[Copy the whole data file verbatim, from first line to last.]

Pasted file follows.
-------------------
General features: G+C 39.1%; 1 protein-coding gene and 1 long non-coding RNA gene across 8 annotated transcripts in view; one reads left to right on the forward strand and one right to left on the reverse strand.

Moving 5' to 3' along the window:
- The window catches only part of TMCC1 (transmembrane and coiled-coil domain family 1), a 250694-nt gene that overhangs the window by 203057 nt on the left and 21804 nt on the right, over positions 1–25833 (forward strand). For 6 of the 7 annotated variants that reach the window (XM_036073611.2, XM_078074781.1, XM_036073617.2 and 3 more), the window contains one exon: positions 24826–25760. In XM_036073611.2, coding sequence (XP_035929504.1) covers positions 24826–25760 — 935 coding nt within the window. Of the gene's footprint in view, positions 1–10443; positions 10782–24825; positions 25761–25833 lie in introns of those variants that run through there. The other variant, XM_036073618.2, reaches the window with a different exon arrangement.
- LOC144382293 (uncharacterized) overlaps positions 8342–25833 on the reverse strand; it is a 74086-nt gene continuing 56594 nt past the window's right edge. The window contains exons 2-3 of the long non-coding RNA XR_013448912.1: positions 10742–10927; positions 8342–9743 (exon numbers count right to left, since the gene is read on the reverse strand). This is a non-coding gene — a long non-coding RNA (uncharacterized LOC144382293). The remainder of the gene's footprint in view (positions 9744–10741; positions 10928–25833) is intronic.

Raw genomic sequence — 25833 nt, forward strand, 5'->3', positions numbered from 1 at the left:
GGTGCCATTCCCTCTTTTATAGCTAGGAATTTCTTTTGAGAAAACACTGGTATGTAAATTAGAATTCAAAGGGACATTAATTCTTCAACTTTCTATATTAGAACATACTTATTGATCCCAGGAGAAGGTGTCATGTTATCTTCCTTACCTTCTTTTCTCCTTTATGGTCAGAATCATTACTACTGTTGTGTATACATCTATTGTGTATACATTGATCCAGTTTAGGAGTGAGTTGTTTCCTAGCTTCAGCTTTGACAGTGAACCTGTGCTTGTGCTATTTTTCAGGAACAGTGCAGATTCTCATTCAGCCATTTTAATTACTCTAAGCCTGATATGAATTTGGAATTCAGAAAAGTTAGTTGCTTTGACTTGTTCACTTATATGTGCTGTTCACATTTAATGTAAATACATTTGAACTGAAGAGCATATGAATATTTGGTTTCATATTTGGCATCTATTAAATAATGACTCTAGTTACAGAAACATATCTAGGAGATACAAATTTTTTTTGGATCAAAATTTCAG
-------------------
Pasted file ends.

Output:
General features: G+C 39.1%; 1 protein-coding gene and 1 long non-coding RNA gene across 8 annotated transcripts in view; one reads left to right on the forward strand and one right to left on the reverse strand.

Moving 5' to 3' along the window:
- The window catches only part of TMCC1 (transmembrane and coiled-coil domain family 1), a 250694-nt gene that overhangs the window by 203057 nt on the left and 21804 nt on the right, over positions 1–25833 (forward strand). For 6 of the 7 annotated variants that reach the window (XM_036073611.2, XM_078074781.1, XM_036073617.2 and 3 more), the window contains one exon: positions 24826–25760. In XM_036073611.2, coding sequence (XP_035929504.1) covers positions 24826–25760 — 935 coding nt within the window. Of the gene's footprint in view, positions 1–10443; positions 10782–24825; positions 25761–25833 lie in introns of those variants that run through there. The other variant, XM_036073618.2, reaches the window with a different exon arrangement.
- LOC144382293 (uncharacterized) overlaps positions 8342–25833 on the reverse strand; it is a 74086-nt gene continuing 56594 nt past the window's right edge. The window contains exons 2-3 of the long non-coding RNA XR_013448912.1: positions 10742–10927; positions 8342–9743 (exon numbers count right to left, since the gene is read on the reverse strand). This is a non-coding gene — a long non-coding RNA (uncharacterized LOC144382293). The remainder of the gene's footprint in view (positions 9744–10741; positions 10928–25833) is intronic.

Raw genomic sequence — 25833 nt, forward strand, 5'->3', positions numbered from 1 at the left:
GGTGCCATTCCCTCTTTTATAGCTAGGAATTTCTTTTGAGAAAACACTGGTATGTAAATTAGAATTCAAAGGGACATTAATTCTTCAACTTTCTATATTAGAACATACTTATTGATCCCAGGAGAAGGTGTCATGTTATCTTCCTTACCTTCTTTTCTCCTTTATGGTCAGAATCATTACTACTGTTGTGTATACATCTATTGTGTATACATTGATCCAGTTTAGGAGTGAGTTGTTTCCTAGCTTCAGCTTTGACAGTGAACCTGTGCTTGTGCTATTTTTCAGGAACAGTGCAGATTCTCATTCAGCCATTTTAATTACTCTAAGCCTGATATGAATTTGGAATTCAGAAAAGTTAGTTGCTTTGACTTGTTCACTTATATGTGCTGTTCACATTTAATGTAAATACATTTGAACTGAAGAGCATATGAATATTTGGTTTCATATTTGGCATCTATTAAATAATGACTCTAGTTACAGAAACATATCTAGGAGATACAAATTTTTTTTGGATCAAAATTTCAG